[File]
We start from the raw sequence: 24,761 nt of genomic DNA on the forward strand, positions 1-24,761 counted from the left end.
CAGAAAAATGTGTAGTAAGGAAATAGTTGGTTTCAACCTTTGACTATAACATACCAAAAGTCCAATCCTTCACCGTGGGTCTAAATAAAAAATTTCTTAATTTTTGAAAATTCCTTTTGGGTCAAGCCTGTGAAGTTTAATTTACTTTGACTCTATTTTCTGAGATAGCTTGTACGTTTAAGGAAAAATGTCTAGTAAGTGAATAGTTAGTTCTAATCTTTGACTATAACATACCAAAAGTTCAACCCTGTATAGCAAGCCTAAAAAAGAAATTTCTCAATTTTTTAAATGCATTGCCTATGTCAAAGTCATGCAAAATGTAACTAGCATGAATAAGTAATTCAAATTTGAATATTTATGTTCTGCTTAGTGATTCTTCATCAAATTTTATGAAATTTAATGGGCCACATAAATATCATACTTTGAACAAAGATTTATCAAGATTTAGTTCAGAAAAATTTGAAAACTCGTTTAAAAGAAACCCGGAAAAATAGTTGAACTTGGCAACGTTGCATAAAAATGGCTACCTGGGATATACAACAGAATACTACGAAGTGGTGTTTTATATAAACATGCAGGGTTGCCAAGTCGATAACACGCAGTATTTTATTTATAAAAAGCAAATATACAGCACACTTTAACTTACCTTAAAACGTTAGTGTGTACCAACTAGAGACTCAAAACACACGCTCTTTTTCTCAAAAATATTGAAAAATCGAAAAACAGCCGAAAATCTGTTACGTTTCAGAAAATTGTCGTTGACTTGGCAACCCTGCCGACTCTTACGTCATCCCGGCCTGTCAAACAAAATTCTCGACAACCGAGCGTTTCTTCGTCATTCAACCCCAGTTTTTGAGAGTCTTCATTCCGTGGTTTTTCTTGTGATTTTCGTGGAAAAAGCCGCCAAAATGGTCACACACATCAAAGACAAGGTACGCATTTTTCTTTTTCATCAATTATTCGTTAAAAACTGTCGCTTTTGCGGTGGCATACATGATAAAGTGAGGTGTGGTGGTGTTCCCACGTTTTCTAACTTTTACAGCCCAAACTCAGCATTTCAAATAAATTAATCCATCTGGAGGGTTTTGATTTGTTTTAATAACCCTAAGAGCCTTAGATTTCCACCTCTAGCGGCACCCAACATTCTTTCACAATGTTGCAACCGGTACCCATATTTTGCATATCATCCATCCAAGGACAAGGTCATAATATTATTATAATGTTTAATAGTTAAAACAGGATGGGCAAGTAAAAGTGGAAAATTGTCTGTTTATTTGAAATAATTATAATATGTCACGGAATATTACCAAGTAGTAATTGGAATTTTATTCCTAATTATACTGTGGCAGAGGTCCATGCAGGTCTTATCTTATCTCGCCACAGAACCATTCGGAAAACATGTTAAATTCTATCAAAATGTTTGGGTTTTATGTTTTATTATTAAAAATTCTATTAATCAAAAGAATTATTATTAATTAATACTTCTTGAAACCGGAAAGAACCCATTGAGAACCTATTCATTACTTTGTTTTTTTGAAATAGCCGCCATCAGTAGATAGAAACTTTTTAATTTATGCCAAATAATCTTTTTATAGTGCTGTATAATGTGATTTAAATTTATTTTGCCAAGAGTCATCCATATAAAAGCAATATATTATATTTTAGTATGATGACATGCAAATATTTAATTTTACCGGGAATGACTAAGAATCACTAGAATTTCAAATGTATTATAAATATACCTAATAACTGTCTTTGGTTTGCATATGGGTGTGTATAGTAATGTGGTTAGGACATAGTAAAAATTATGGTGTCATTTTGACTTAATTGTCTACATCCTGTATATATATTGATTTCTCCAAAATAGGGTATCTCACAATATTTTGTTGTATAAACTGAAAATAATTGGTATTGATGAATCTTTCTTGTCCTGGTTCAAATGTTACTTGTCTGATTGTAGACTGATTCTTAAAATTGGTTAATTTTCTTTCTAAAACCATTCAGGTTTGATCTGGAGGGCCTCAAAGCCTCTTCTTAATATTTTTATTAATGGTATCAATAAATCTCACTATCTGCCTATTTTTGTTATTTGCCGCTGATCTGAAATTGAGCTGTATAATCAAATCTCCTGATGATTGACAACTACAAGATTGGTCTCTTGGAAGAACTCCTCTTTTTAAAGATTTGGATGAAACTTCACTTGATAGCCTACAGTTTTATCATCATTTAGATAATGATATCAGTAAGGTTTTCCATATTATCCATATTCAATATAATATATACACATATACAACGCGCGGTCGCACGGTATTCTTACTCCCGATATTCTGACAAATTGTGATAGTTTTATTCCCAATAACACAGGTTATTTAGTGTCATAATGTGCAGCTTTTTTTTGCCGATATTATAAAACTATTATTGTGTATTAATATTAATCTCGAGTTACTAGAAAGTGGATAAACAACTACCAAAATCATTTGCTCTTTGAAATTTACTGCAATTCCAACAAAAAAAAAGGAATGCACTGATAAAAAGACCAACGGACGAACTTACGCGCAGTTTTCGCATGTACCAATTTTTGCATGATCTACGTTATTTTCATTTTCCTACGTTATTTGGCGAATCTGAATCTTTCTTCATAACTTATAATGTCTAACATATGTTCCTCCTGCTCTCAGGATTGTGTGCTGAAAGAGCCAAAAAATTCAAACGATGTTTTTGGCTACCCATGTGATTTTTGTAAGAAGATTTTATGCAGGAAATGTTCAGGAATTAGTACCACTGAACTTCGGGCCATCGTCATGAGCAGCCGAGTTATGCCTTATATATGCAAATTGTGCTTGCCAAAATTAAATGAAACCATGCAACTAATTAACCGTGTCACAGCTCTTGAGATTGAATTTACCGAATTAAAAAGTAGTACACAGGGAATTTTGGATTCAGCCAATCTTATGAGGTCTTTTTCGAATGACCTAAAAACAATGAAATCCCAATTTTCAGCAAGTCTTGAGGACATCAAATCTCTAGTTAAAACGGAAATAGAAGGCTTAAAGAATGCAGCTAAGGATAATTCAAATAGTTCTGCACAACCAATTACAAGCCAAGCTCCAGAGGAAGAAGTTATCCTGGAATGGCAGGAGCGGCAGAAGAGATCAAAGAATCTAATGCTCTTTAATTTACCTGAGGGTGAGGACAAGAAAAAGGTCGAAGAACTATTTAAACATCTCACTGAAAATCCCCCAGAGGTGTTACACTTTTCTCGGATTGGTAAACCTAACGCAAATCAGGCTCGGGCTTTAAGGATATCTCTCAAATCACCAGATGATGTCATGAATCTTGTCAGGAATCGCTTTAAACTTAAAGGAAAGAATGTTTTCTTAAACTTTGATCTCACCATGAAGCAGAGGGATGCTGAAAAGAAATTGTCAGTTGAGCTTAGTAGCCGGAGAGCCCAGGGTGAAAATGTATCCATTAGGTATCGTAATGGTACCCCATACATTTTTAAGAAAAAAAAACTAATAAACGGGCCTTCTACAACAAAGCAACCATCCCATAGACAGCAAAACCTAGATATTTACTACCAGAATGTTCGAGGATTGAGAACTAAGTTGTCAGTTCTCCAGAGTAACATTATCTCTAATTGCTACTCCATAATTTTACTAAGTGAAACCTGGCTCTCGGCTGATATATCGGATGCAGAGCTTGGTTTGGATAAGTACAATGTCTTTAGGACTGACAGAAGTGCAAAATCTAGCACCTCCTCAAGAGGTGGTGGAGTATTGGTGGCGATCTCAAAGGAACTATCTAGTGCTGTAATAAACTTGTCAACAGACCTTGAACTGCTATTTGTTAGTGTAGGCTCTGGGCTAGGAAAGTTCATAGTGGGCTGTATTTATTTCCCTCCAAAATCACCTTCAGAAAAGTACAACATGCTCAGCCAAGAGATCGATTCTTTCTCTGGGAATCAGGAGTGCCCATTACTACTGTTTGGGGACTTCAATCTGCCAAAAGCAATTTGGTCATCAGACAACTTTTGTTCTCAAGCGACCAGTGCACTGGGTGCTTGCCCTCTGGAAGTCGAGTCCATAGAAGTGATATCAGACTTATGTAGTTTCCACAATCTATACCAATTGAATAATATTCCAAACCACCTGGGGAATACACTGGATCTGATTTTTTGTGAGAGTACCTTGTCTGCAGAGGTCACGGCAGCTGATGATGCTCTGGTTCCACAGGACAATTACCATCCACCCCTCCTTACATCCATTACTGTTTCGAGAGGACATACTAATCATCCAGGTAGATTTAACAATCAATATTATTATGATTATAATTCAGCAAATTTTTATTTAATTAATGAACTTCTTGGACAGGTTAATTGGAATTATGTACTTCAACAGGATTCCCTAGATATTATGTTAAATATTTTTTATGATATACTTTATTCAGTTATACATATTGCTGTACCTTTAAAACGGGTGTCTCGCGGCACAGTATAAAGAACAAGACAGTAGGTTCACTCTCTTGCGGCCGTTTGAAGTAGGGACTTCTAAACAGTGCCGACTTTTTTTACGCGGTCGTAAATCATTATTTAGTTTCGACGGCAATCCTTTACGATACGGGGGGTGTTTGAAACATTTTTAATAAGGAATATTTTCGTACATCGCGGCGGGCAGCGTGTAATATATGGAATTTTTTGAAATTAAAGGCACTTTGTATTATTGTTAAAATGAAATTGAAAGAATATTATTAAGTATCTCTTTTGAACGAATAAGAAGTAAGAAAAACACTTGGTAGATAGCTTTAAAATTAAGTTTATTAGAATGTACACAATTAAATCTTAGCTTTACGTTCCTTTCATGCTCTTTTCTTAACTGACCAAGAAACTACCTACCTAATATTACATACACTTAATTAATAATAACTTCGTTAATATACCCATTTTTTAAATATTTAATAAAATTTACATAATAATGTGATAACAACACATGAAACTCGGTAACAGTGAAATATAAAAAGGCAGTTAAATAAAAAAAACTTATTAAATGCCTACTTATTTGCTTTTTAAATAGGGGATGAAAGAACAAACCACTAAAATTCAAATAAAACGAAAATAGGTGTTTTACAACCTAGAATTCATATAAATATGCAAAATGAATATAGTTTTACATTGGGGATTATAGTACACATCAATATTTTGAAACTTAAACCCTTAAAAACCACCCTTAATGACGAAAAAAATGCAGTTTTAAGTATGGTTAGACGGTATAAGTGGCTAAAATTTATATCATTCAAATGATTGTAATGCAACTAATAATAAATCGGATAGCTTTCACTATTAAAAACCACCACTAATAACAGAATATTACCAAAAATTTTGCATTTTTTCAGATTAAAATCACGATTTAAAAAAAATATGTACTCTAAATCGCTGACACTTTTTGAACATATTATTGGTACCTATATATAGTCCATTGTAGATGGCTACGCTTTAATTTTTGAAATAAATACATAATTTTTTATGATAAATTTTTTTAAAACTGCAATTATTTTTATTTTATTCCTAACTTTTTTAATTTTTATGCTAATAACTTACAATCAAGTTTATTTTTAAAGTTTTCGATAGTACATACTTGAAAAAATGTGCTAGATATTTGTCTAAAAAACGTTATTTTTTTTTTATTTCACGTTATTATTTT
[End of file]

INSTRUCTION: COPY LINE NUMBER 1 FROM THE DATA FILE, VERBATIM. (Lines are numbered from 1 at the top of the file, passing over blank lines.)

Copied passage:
We start from the raw sequence: 24,761 nt of genomic DNA on the forward strand, positions 1-24,761 counted from the left end.